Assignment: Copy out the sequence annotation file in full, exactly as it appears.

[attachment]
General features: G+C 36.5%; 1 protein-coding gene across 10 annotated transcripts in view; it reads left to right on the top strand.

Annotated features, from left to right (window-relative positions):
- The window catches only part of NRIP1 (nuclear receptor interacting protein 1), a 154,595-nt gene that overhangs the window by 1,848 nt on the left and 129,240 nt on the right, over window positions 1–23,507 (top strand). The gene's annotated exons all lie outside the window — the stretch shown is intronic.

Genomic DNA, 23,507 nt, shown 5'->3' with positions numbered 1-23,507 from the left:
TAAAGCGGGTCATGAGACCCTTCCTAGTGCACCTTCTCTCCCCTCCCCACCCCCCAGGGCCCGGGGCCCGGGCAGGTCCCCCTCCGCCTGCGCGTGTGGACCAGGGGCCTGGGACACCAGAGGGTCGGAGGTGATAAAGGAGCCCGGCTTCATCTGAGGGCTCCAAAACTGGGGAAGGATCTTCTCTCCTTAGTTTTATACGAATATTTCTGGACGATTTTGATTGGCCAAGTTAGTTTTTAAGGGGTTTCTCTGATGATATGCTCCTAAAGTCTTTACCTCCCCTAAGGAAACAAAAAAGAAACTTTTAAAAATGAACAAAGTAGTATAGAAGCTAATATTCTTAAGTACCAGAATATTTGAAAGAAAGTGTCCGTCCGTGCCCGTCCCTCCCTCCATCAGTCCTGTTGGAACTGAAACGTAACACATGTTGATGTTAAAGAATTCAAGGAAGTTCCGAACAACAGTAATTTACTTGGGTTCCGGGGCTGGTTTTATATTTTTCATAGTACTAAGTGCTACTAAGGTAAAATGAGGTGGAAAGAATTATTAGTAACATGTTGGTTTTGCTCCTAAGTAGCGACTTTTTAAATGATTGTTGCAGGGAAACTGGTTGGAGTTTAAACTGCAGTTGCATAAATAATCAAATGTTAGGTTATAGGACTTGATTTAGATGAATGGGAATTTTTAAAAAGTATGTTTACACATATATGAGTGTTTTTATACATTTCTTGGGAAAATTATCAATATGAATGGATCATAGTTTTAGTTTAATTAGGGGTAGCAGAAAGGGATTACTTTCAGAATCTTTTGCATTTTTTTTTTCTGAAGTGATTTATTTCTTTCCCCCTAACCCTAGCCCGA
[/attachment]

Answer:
General features: G+C 36.5%; 1 protein-coding gene across 10 annotated transcripts in view; it reads left to right on the top strand.

Annotated features, from left to right (window-relative positions):
- The window catches only part of NRIP1 (nuclear receptor interacting protein 1), a 154,595-nt gene that overhangs the window by 1,848 nt on the left and 129,240 nt on the right, over window positions 1–23,507 (top strand). The gene's annotated exons all lie outside the window — the stretch shown is intronic.

Genomic DNA, 23,507 nt, shown 5'->3' with positions numbered 1-23,507 from the left:
TAAAGCGGGTCATGAGACCCTTCCTAGTGCACCTTCTCTCCCCTCCCCACCCCCCAGGGCCCGGGGCCCGGGCAGGTCCCCCTCCGCCTGCGCGTGTGGACCAGGGGCCTGGGACACCAGAGGGTCGGAGGTGATAAAGGAGCCCGGCTTCATCTGAGGGCTCCAAAACTGGGGAAGGATCTTCTCTCCTTAGTTTTATACGAATATTTCTGGACGATTTTGATTGGCCAAGTTAGTTTTTAAGGGGTTTCTCTGATGATATGCTCCTAAAGTCTTTACCTCCCCTAAGGAAACAAAAAAGAAACTTTTAAAAATGAACAAAGTAGTATAGAAGCTAATATTCTTAAGTACCAGAATATTTGAAAGAAAGTGTCCGTCCGTGCCCGTCCCTCCCTCCATCAGTCCTGTTGGAACTGAAACGTAACACATGTTGATGTTAAAGAATTCAAGGAAGTTCCGAACAACAGTAATTTACTTGGGTTCCGGGGCTGGTTTTATATTTTTCATAGTACTAAGTGCTACTAAGGTAAAATGAGGTGGAAAGAATTATTAGTAACATGTTGGTTTTGCTCCTAAGTAGCGACTTTTTAAATGATTGTTGCAGGGAAACTGGTTGGAGTTTAAACTGCAGTTGCATAAATAATCAAATGTTAGGTTATAGGACTTGATTTAGATGAATGGGAATTTTTAAAAAGTATGTTTACACATATATGAGTGTTTTTATACATTTCTTGGGAAAATTATCAATATGAATGGATCATAGTTTTAGTTTAATTAGGGGTAGCAGAAAGGGATTACTTTCAGAATCTTTTGCATTTTTTTTTTCTGAAGTGATTTATTTCTTTCCCCCTAACCCTAGCCCGA